- Conflict sensitivity
- 13 Lectures
- 13 Videos
- Transcript of video
- Video lectures
Who is this course for
What will you learn and how does this course work?
You will learn why conflict sensitivity is important when designing or implementing aid programmes.
- How basic concepts like ‘conflict’, ‘violence’, and ‘peace’ interact with aid programming – especially when working in conflict areas.
- A theoretical and working definition of ‘conflict sensitivity’.
- How conflict sensitivity interacts with other concepts such as social cohesion and gender sensitivity.
- Types of conflict and contextual analysis that help us be conflict sensitive.
- The role of adaptation in conflict sensitivity.
- The role of conflict sensitivity in navigating dilemmas.
The course will take approximately one hour. It consists of 4 sections, each with several lectures. Each section concludes with a short quiz that you must pass before beginning the next section. We’ll be using video and audio in this course, but all of the content will also be provided in text lectures as well, so that if you don’t have very good internet, you can still access the content without watching the videos by clicking on the transcript button to download the text.
You are welcome to take the full course in one sitting if you’d like, but you can also close it down and return later to the same place by logging in with your username and password.
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Thanks for sharing the journey towards conflict sensitive aid in Sudan
Section 1. Introduction
- Course overview
- How this course works
- Defining ‘conflict’ in a way that enables useful conflict analysis
- Conflicts are inevitable in any human relationship.
- Conflict can be positive!
- Defining ‘violence’ in a way that enables useful conflict analysis
- Understanding both visible and invisible violence
- Defining ‘peace’ in a way that enables useful conflict analysis
- Understanding peace as a capacity to manage conflicts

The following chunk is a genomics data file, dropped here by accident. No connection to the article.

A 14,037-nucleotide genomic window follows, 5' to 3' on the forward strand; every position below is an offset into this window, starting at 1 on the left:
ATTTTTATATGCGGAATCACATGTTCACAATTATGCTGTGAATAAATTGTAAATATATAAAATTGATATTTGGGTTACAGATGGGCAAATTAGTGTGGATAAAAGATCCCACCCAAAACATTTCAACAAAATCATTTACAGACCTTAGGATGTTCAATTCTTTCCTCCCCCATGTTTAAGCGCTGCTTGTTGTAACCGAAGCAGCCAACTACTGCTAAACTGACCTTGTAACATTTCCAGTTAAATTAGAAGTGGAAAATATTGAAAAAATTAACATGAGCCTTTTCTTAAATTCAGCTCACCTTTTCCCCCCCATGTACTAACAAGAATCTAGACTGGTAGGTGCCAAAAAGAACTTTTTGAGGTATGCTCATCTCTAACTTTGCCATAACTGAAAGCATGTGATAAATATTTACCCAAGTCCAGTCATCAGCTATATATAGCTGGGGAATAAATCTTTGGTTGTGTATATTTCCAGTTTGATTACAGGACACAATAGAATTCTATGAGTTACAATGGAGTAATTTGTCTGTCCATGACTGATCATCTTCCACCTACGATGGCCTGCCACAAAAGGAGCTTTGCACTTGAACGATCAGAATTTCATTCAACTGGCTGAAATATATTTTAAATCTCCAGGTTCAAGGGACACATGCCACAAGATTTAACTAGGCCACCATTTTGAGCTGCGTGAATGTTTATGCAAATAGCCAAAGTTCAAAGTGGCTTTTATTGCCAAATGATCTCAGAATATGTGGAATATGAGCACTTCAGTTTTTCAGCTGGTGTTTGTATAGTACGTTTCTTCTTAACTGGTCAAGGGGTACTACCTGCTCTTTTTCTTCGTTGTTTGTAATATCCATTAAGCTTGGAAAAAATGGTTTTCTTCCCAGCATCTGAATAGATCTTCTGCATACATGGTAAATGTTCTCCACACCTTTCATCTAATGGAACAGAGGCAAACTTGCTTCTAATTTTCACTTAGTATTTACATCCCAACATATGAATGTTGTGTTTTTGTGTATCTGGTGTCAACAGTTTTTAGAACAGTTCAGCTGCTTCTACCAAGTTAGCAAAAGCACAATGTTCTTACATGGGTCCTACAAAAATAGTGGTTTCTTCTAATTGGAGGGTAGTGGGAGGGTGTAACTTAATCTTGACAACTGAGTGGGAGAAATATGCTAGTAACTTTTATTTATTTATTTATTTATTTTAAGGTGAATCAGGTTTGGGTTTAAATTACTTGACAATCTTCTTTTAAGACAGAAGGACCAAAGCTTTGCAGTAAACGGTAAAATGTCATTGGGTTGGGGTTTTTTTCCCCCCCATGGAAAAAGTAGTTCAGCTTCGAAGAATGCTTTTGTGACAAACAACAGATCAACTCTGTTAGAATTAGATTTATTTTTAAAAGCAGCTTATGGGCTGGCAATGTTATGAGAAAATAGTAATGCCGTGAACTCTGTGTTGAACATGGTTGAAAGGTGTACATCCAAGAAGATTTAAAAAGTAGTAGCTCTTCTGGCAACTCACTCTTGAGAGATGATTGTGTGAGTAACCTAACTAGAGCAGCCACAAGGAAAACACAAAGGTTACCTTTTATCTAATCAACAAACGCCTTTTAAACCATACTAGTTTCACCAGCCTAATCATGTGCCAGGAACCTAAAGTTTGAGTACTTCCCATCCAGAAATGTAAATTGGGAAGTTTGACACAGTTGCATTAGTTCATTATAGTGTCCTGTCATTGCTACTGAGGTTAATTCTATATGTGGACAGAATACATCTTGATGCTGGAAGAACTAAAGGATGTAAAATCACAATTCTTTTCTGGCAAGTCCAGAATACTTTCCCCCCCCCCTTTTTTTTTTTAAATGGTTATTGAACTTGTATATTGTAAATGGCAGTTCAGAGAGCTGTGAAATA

- The difference between ‘negative peace’ and ‘positive peace’
Section 2. What is conflict sensitivity?
- What do we mean by ‘conflict sensitivity’?
- The operational, moral, and strategic case for conflict sensitivity
- What is the difference between ‘do no harm’, risk management, conflict sensitivity and peacebuilding?
- Simple examples of conflict sensitivity in practice in Sudan
- The role of conflict sensitivity in managing dilemmas
- How do conflicts interact with gender norms, roles and expectations?
- What is the interaction between social cohesion and vulnerability?
Section 3. Conflict sensitivity in practice
- What is conflict analysis, and how should it be used?
- Formal, institutional, and informal conflict analysis within an aid organisation
- Using conflict analysis in operations, policy, strategy and programmes
- Challenges and opportunities for aid’s long-term effects in Sudan
- Localisation and conflict sensitivity
- Land, livelihoods and conflict
- Challenges and opportunities for aid’s long-term effects in Sudan cont’d
- Aid, politics and power
- Aid and marginalisation: peripheries, women and youth
Section 4. Interaction Analysis
- Analysing the impacts of our presence in a context (both intended and unintended outcomes!)
- Project level interactions with contexts and conflicts
- How can we track these over time?
- Interaction analysis at the organisational level
- What does this mean for our principles, systems and tools?
- Opportunities to stay engaged and keep learning
Audrey Bottjen has worked in the Sudans since 2010, including as the Director of the Conflict Sensitivity Resource Facility (CSRF) in South Sudan, and the Chief of Party of the USAID-funded conflict mitigation program in South Sudan. She currently supports the CSF part-time whilst also exploring regenerative farming and conservation with her husband from their farm in Western North Carolina.